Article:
Legal weed might be on Congress’s agenda this year. According to a letter sent to a marijuana legalization advocate by Republican Senator Thom Tillis on January 25, the issue will likely be up for discussion in the coming months.
The letter was addressed to Rod Kight, a North Carolina resident who had previously contacted Senator Tillis to voice his support for the Marijuana Justice Act of 2017. Kight is a cancer survivor who used medical marijuana to alleviate the deleterious side effects of chemotherapy; he now works as an attorney advocate for the National Organization for the Reform of Marijuana Laws (NORML).
In the letter, Senator Tillis pledged to consider Kight’s arguments for legalization if and when weed legislation comes up for debate:
As you may know, I am a member of the Senate Judiciary Committee, and this issue will likely be discussed this Congress. If this issue comes before the Judiciary Committee or the full Senate, I will carefully consider everything you have said in making a decision on what is best for North Carolina and the country.
This may sound like a tepid commitment, but the mere acknowledgement that federal marijuana legislation might be on the docket is a big deal. Ever since Attorney General Jeff Sessions rescinded an Obama-era policy that allowed states to regulate marijuana without interference from the federal government, the 30 states that have enacted some form of marijuana legalization have been in direct conflict with federal policy.
As it stands, marijuana is considered a Schedule 1 drug as part of the Controlled Substances Act. This means that marijuana is regarded by the Drug Enforcement Agency as having “no accepted medical use and a high potential for abuse.” Marijuana’s Schedule 1 status puts it in the same tier as heroine, LSD, and ecstasy — completely prohibited under federal law.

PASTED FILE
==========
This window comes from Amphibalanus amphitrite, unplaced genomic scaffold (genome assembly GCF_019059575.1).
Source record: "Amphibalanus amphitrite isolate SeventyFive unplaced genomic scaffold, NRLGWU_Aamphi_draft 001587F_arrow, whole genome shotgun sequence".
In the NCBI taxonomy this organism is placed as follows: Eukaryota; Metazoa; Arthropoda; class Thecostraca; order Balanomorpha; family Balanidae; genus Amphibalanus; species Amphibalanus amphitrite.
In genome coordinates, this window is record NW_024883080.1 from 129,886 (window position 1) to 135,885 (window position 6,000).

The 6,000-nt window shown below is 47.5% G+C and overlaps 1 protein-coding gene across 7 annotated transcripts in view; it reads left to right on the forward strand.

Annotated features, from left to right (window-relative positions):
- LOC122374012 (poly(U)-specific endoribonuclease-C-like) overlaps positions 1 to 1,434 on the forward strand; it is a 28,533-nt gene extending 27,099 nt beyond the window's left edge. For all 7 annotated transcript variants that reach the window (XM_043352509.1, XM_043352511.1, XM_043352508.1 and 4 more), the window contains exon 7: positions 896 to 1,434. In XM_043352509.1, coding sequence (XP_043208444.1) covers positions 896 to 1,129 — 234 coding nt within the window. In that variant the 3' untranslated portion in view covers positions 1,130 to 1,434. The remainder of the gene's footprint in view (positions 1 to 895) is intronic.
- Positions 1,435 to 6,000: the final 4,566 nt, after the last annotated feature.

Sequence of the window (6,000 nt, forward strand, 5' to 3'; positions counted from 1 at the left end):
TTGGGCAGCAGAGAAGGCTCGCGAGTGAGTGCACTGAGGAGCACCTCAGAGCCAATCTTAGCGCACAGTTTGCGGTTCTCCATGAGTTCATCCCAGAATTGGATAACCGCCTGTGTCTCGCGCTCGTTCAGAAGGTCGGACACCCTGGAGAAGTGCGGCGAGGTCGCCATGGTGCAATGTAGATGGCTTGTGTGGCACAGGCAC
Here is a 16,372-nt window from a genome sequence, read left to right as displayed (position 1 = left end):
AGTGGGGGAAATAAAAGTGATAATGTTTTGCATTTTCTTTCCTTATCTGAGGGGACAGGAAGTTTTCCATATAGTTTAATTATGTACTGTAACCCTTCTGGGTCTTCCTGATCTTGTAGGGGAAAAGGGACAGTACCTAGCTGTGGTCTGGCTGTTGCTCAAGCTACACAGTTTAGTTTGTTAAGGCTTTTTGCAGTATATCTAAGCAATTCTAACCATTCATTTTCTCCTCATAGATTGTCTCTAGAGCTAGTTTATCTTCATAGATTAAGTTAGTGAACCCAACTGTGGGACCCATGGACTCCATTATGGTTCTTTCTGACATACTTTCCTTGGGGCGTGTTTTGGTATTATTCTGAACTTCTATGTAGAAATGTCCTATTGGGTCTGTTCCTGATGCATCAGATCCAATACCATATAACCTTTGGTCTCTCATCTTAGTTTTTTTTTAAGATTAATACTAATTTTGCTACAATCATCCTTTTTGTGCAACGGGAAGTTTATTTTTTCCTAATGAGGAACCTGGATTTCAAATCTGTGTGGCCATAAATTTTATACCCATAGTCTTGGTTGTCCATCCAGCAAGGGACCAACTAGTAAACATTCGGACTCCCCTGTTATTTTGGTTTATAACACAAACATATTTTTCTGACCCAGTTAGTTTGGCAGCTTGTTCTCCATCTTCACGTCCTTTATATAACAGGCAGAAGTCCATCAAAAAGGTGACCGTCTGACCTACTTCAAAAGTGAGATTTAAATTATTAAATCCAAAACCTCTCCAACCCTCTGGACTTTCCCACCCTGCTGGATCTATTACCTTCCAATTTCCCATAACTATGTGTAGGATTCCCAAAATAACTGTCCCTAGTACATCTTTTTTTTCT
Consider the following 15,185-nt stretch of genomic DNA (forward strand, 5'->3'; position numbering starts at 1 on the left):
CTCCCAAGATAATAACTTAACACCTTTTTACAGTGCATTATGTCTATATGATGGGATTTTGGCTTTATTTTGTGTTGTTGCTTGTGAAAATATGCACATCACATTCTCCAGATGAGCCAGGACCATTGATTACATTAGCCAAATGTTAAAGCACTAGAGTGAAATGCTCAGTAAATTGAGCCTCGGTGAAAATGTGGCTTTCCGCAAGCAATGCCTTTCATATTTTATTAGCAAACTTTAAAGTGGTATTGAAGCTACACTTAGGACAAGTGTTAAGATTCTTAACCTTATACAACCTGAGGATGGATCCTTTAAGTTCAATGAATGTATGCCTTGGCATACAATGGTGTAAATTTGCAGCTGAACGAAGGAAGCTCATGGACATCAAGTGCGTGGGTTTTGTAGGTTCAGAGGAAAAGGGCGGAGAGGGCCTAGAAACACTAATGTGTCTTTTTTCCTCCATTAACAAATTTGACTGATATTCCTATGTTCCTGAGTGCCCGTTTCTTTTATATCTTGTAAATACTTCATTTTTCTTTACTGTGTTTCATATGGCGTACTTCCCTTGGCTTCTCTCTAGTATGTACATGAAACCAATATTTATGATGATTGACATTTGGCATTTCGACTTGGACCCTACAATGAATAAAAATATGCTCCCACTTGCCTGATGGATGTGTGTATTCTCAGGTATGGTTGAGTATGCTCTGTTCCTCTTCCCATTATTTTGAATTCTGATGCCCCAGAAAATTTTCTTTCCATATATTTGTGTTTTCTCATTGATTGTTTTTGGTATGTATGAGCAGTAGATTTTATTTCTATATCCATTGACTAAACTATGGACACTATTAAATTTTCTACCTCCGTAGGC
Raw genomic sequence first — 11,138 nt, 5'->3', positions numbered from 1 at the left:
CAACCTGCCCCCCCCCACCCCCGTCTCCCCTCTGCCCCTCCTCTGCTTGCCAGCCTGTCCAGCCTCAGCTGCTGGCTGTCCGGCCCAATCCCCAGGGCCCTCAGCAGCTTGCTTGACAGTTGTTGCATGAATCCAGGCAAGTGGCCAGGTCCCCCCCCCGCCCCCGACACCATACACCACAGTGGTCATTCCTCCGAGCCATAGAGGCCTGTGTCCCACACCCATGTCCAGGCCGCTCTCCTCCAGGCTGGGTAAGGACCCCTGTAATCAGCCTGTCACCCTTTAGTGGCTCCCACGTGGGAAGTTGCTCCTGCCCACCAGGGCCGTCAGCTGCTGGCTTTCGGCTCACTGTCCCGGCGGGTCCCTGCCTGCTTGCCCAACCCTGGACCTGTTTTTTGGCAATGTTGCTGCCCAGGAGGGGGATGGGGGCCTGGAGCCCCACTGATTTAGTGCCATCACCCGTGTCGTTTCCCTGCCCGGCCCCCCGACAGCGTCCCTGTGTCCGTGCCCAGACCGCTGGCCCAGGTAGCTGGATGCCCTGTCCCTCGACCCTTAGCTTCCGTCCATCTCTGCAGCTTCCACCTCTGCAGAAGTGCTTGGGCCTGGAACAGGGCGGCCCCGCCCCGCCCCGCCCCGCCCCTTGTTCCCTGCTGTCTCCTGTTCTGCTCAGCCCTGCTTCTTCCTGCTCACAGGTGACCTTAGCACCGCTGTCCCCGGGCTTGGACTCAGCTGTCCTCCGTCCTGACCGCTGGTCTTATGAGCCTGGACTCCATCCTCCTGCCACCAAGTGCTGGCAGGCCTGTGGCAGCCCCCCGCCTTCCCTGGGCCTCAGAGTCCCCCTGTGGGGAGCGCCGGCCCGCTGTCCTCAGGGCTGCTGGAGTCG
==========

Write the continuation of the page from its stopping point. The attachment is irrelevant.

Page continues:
The only thing that could change the scheduling system and bring a definitive end to Sessions’ war on weed is a legislative solution. Marijuana advocate Dale Sky Jones outlined the broad effects of Congressional action in an op-ed last month for NBC News:
In the absence of interest from the executive branch, only Congress can take permanent action to remove cannabis from Schedule 1 and the Controlled Substances Act entirely. Only Congress can opt to regulate retail cannabis at the federal level just like alcohol, tobacco and firearms, to force the Drug Enforcement Agency to allow for more scientific research and the Food and Drug Administration to allow cannabinoid compounds in its regulatory process, which is needed for its acceptance in mainstream medicine.
The conflict between federal and state weed policy has been an intractable problem since California first legalized medical marijuana in 1996. Over the past 21 years, Congress has largely ignored the disconnect, resulting in unclear policy and uneven enforcement of the federal marijuana ban. But with a majority of states and citizens now in favor of legal marijuana, perhaps Congress has decided to finally solve the bureaucratic quagmire.
Senator Cory Booker tried to kickstart the process last August, when he introduced the Marijuana Justice Act of 2017. If enacted, the bill would legalize marijuana at a federal level and rectify the harmful effects of the war on drugs by expunging all federal convictions for the possession and use of marijuana. Last month, companion legislation was introduced in the House of Representatives, marking the first time marijuana legislation has been active in both legislative bodies. Both bills are awaiting committee assignment.
If the Senate pursues a legislative solution for weed, any proposal will be reviewed by the Senate Judiciary Committee. Senator Tillis is one of the committee’s 21 members (as is Senator Booker), so his admission that marijuana legislation will likely be up for discussion hints that a serious effort could be on the horizon.
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